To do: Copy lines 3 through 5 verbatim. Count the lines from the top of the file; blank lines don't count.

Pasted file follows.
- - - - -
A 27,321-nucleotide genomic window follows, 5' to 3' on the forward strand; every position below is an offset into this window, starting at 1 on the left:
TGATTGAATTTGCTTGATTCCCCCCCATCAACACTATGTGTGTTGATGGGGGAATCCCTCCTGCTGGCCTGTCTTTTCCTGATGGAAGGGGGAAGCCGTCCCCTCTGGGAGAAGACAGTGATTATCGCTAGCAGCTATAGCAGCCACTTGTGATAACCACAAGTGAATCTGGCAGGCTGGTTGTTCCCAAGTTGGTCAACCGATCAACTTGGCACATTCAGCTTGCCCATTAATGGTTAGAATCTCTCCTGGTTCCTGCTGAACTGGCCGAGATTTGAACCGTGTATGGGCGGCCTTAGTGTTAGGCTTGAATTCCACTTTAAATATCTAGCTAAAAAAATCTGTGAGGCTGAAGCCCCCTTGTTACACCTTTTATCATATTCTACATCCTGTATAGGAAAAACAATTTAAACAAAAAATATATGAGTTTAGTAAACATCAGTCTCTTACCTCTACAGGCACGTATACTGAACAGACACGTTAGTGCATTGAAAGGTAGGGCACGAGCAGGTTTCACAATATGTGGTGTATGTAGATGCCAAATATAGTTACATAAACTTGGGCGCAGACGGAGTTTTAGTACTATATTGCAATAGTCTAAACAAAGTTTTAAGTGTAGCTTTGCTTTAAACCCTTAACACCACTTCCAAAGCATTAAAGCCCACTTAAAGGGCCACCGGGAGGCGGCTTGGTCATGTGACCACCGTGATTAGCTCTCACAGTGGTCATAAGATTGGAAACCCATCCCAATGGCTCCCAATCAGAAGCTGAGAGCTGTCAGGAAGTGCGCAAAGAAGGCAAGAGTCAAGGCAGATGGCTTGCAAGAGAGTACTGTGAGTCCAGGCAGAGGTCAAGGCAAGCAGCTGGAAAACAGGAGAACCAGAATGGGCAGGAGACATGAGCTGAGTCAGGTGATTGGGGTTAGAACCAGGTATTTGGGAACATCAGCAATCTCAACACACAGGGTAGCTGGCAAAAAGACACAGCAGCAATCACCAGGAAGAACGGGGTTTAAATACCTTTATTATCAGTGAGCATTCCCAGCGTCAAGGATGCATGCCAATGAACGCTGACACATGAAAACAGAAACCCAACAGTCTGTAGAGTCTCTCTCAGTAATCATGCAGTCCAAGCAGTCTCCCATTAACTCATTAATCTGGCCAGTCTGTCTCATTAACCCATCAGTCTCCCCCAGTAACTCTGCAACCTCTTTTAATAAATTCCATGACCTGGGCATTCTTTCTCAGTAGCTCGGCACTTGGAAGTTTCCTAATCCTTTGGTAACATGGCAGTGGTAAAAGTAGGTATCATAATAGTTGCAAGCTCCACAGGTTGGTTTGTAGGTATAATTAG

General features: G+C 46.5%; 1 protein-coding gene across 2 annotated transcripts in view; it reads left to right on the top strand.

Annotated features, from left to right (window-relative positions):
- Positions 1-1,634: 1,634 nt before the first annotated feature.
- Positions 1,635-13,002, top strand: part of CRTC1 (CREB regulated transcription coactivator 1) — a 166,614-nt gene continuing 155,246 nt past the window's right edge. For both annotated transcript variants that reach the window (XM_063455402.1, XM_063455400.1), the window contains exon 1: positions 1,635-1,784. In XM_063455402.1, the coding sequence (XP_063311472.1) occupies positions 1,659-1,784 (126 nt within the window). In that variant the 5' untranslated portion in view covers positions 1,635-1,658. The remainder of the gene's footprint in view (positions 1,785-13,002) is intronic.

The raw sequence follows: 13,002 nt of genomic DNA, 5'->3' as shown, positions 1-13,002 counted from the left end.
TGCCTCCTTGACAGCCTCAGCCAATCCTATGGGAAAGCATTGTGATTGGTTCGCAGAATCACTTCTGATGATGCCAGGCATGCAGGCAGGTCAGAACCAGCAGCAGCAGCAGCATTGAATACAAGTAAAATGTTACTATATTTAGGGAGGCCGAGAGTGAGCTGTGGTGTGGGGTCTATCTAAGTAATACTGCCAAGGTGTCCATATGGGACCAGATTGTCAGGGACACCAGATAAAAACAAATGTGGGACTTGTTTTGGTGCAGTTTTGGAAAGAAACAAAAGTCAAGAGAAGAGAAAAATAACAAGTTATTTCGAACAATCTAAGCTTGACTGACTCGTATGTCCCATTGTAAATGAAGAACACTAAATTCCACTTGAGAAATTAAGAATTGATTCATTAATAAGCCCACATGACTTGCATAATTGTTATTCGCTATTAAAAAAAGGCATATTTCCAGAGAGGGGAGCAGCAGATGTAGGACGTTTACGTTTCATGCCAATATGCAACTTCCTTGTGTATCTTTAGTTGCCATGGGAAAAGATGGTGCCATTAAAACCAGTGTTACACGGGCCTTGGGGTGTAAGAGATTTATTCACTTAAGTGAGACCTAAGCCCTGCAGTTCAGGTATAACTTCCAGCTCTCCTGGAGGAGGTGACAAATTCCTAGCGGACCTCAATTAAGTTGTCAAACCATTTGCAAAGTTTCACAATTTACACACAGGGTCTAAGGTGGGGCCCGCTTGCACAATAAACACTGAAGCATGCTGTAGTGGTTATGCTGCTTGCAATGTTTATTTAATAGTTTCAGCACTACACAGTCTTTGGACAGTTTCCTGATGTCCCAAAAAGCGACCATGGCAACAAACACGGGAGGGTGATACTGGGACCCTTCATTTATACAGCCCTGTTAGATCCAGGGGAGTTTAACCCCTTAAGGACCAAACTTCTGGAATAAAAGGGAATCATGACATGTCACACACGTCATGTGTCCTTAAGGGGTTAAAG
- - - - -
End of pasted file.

General features: G+C 46.5%; 1 protein-coding gene across 2 annotated transcripts in view; it reads left to right on the top strand.

Annotated features, from left to right (window-relative positions):
- Positions 1-1,634: 1,634 nt before the first annotated feature.